The Election Commission of Pakistan (ECP) is planning to implement a stringent scrutiny process for nomination papers in a bid to screen out all prospective candidates involved in corrupt practices in any form, The Express Tribune has learnt.
According to sources, the commission, in its bill pending with the Senate Standing Committee on Election Reforms, has proposed the State Bank of Pakistan (SBP), Federal Board of Revenue (FBR) and the National Accountability Bureau collaborate with it in the scrutiny process to weed out loan defaulters, tax evaders and those with bogus educational qualifications.
“The plan can only work if ECP is given at least a month to scrutinise nomination papers,” a senior official told The Express Tribune. He added that any decision in this regard could only be taken by the special committee. Currently, the commission has five to six days to complete the process.
According to ECP’s proposal, district returning officers (DRO) will be equipped with a state-of-the-art system enabling them to get any information from SBP, FBR and NAB. The DROs will also be empowered to request assistance from any of the three institutions in a stipulated period of time.
The issue of bogus degrees still persists as over two dozen cases have been filed against legislators for submitting fake or invalid educational qualifications alongside their nomination papers for the 2008 general elections.
According to an ECP official, 26 cases are still pending before sessions courts, while only two cases have been decided so far.
On January 31, a letter was sent to provincial election commissioners directing them to file applications before their respective province’s sessions courts for the early disposal of cases pending before them.
Much earlier, in June 2010, the Supreme Court had directed sessions judges to conclude the bogus degree cases within three months while deciding the case of Pakistan Muslim League-Nawaz MPA Rizwan Gill.
While a number of legislators, accused of submitting bogus degrees with their nomination papers, resigned from their respective assemblies prior to court judgments against theme, under the law, they still committed an offence.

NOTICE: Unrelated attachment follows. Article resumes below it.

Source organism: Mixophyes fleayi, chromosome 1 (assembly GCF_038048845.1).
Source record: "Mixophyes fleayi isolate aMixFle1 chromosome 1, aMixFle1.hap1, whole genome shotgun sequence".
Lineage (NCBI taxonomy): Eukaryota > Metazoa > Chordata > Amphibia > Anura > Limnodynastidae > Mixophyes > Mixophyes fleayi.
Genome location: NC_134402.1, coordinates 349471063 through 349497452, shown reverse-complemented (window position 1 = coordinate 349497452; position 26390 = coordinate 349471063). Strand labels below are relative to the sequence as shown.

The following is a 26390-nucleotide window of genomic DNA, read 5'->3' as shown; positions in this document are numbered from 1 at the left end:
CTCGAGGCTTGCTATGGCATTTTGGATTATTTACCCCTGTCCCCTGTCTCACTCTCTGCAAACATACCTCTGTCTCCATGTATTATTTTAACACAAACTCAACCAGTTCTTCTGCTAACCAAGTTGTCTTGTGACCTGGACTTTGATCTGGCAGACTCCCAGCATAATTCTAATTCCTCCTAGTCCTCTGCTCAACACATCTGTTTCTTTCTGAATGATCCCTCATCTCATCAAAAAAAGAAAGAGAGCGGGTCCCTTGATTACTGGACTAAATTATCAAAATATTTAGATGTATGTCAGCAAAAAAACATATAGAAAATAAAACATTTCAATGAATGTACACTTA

Responding to a question, the ECP official said that the election criteria no longer demanded candidates have a graduate degree. However, those found guilty of submitting bogus educational certificates will not be able to contest elections, he added.
Meanwhile, the educational certificates of over 200 legislators are still lying with the Higher Education Commission (HEC) for verification. And while the legislators have turned in their university degrees for verification, they have yet to submit their matriculation and intermediate degrees.
After receiving a fresh request from the HEC, the commission has once again asked the chairman of the Senate and the speakers of the lower house of parliament and provincial assemblies to ask their house’s respective members to submit their documents.
The ECP is already contemplating changes in the nomination forms for candidates in order to ensure the qualification and disqualification clauses of the Constitution are implemented.
Published in The Express Tribune, February 10th, 2013.
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